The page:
It’s well known that stock markets hate a shock. Take the recent global
fallout when the Chinese government threatened to raise taxes on the Shanghai
Exchange. A classic example of a nasty bolt from the blue, which left equity
But it’s not just markets that react badly to unforeseen events. Company
bosses find it equally difficult to absorb unanticipated bad news. Yet, it
remains a fact that reversals of fortune are common even in the best run
businesses. And at some point in any career it will fall to a manager to break
bad news to the boss.
It’s never going to be easy to tell a managing director that a crucial client
contract has been lost, or that a sales target has been seriously undershot.
Earning a living as a corporate insolvency practitioner, it has frequently
fallen to me to break bad news. Although I can’t say that I ever look forward to
it, I have learnt that there are ways to lessen the blow.
It won’t come as much of a surprise to learn that most people don’t like
delivering bad news. A recent Begbies Traynor survey found that almost all
managers prefer to shield their bosses from the unpleasant. Around 85% of
managers admitted that they had hidden a problem from their boss rather than
risk damaging their career. Interestingly, poor staff morale and negative
customer relations were the areas in which managers were most likely to keep the
MD in the dark.
There are definitely ways of handling sensitive issues, and learning how to
deliver bad news is integral to any successful corporate career. It may be a bit
of a cliché but the key is to manage expectations.
If you have a good relationship with your boss it’s much less difficult to
break bad news. You can gauge their mood and pick the right moment. This may
prove harder in large organisations where you may have had little chance to
build up a strong relationship.
Rules of thumb
But let’s start with the basics: rule number one is don’t let yourself be the
cause of bad news because you over promised and raised your boss’s expectations.
You may have thought you were on the brink of landing a major new piece of
business, and had let this become part of the boss’s financial projections.
Your actions may be quite understandable, given your would-be client was
sending all the right signals. But even so, without seeing a signed contract you
made the mistake of inferring it was in the bag.
It’s always better to play down the chances of success than to start
uncorking the champagne, or worse still, incurring new costs for work that
hasn’t been confirmed. Gearing up prematurely has been the death of many a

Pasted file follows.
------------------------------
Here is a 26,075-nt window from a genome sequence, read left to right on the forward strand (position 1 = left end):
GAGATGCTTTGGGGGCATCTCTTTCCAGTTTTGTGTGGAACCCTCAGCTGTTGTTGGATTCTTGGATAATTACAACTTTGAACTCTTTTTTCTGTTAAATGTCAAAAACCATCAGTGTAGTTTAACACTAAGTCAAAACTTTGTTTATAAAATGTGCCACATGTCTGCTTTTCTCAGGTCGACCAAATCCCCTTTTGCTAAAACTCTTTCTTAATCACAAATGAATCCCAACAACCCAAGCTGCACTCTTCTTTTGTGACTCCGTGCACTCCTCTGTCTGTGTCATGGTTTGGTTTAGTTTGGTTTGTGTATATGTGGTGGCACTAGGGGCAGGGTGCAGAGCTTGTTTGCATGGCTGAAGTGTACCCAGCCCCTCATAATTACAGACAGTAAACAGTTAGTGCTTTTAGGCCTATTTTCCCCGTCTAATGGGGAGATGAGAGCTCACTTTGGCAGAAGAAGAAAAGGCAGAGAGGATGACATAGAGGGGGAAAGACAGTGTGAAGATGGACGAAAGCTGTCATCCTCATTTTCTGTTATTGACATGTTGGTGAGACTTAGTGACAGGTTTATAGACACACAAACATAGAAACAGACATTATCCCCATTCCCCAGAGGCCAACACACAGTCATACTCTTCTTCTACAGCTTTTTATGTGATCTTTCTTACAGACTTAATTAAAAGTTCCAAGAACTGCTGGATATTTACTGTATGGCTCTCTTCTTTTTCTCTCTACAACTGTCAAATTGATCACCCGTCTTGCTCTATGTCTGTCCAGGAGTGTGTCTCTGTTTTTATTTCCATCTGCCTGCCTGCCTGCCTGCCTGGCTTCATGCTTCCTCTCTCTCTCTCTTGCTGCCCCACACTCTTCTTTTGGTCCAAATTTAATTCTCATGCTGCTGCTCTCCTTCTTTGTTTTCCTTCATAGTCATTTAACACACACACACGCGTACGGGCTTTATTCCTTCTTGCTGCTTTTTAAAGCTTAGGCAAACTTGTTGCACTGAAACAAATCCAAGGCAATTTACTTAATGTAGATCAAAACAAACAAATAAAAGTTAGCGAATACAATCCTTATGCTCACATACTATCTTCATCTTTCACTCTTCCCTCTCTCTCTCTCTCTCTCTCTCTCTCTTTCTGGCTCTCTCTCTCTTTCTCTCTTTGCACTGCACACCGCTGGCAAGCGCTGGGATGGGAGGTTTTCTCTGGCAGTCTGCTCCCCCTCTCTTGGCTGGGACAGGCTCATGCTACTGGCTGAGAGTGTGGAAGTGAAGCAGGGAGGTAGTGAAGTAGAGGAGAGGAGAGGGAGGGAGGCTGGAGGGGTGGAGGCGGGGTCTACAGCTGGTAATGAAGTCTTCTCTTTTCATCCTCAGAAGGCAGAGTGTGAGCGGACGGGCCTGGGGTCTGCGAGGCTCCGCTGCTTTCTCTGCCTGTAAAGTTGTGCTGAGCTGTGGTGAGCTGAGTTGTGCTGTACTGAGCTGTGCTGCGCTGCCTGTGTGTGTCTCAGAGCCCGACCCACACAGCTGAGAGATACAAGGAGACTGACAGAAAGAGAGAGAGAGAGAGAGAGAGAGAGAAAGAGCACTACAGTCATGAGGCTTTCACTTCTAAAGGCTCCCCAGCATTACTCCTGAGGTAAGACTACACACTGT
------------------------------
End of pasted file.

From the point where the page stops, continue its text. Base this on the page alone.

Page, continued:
business over the years.
Of course, if you land the new contract, your boss will be pleasantly
surprised. But if you don’t, they won’t have budgeted for it and will see your
sensible caution as a sign of consummate professionalism. This is effective
Putting reporting structures in place that keep your boss in the loop are also
part of setting the right expectations. If possible, include regular sit down
meetings. In between these, sustain regular information flow with your boss,
keeping him abreast of progress.
Good communication shouldn’t be confused with over communication. If you
report everything upwards you risk losing your boss’s attention for when you
most need it. Use your discretion, and judge when your boss should be called
upon to lend strategic guidance. Most good bosses want to know that someone they
trust is dealing with the minutiae.
In a perfect world, through your effective communication the boss should have
the right expectations for all news good or bad. If you have sensed a major
client relationship was slowly breaking down, your boss should have been
forewarned and would have prepared himself for the loss of business.
Even with the best planning and reporting procedures in place, there are
always occasions when a major piece of bad news surfaces from nowhere. Despite
careful risk management, if something goes catastrophically wrong it falls to
you to break this news to your boss.
During these hopefully rare circumstances it is best to break the news
personally. Although it can be tempting, avoid sending an email or leaving a
message with his secretary. Be bold and call a face to face meeting, but come
armed with a positive agenda and possible solutions to the problem. If you act
calmly and without panic, this will create a good impression and allow your boss
the thinking space to decide the best course of action. Avoid at all costs
landing your boss with a thumping great problem. Be part of the solution.
A reasonable boss will recognise that you share his concern for the company
and are taking your fair share of responsibility. Offer your commitment and hard
work, and let them know that you will personally strive to get things back on
track. It’s my experience that being prepared to shoulder responsibility in a
time of crisis can actually enhance a career.
Most frequent lies told to bosses
? Sickness – undoubted king of the porkies is staff pulling a ‘sickie’
? Expenses – employees fiddling the petrol or entertainment budgets or using
company property for personal use
? Personal life – lying at work about drinking, an office romance or gambling
? Shirking responsibility – work not completed on time or to standard but the
blame is directed at someone else
? Fraud – embezzling the company and lying to the boss to hide their tracks
?Morale – line managers not letting bosses know when there are serious staff
morale issues to save their own necks
? Customer relations – managers not reporting poor feedback from customers
? Product development – creating an over-optimistic view of progress to keep
the boss happy, but knowing this is not the reality
Mark Fry is south east managing partner at business
rescue specialists Begbies Traynor
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